In July 2011, the EU strengthened the protection of patients and consumers by adopting a new Directive on falsified medicines for human use.
The Directive came into force on 21 July 2011. Member States had to start applying its measures in January 2013.
This Directive aims to prevent falsified medicines entering the legal supply chain and reaching patients. It introduces harmonised safety and strengthened control measures across Europe by applying new measures, which can be grouped into four main pillars:
1. Safety features of medicines
Barcodes will be printed on or attached to every single pack of medicines subject to prescription and other medicines at risk of being falsified. The barcodes will be checked into a database by the manufacturer and checked out when dispensed by a pharmacy.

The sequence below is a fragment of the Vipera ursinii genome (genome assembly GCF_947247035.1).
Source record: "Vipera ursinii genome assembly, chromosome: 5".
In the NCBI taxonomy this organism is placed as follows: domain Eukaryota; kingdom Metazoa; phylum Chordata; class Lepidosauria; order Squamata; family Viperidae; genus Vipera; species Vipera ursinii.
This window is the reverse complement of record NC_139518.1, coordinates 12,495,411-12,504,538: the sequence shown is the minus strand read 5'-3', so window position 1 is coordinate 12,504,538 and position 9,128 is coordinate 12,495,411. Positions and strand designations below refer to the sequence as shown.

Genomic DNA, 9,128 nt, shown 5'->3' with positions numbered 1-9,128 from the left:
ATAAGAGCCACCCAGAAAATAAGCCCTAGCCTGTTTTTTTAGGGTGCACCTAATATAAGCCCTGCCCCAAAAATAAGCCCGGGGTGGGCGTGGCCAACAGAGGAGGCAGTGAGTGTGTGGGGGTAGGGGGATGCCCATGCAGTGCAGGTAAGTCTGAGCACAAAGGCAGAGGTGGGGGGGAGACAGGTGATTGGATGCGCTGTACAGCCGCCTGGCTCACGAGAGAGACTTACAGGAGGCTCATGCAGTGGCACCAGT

These safety features will also allow users to make sure that that the outer packaging has not been tampered with.
2. Supply chain and good distribution practice
The Directive introduces new responsibilities for wholesalers and a definition of brokering activities as well as new responsibilities for brokers. The Agency's revised good-distribution-practice guideline includes specific provisions for brokering activities.
The EudraGMDP database now also includes information on good distribution practice (GDP).
3. Active substances and excipients
From July 2013, all active substances manufactured outside the EU and imported into the EU have had to be accompanied by a written confirmation from the regulatory authority of the exporting country.
These statements are issued per manufacturing site and per active substance and ensure that standards of good manufacurting practice (GMP) equivalent to those in force in the EU are upheld. A number of countries have already committed to issuing written confirmations.
Exporting countries with an 'equivalent' regulatory framework will not need to issue these written confirmations. The European Commission, together with the Agency and Member States, is assessing the regulatory frameworks of countries applying for 'equivalent' status.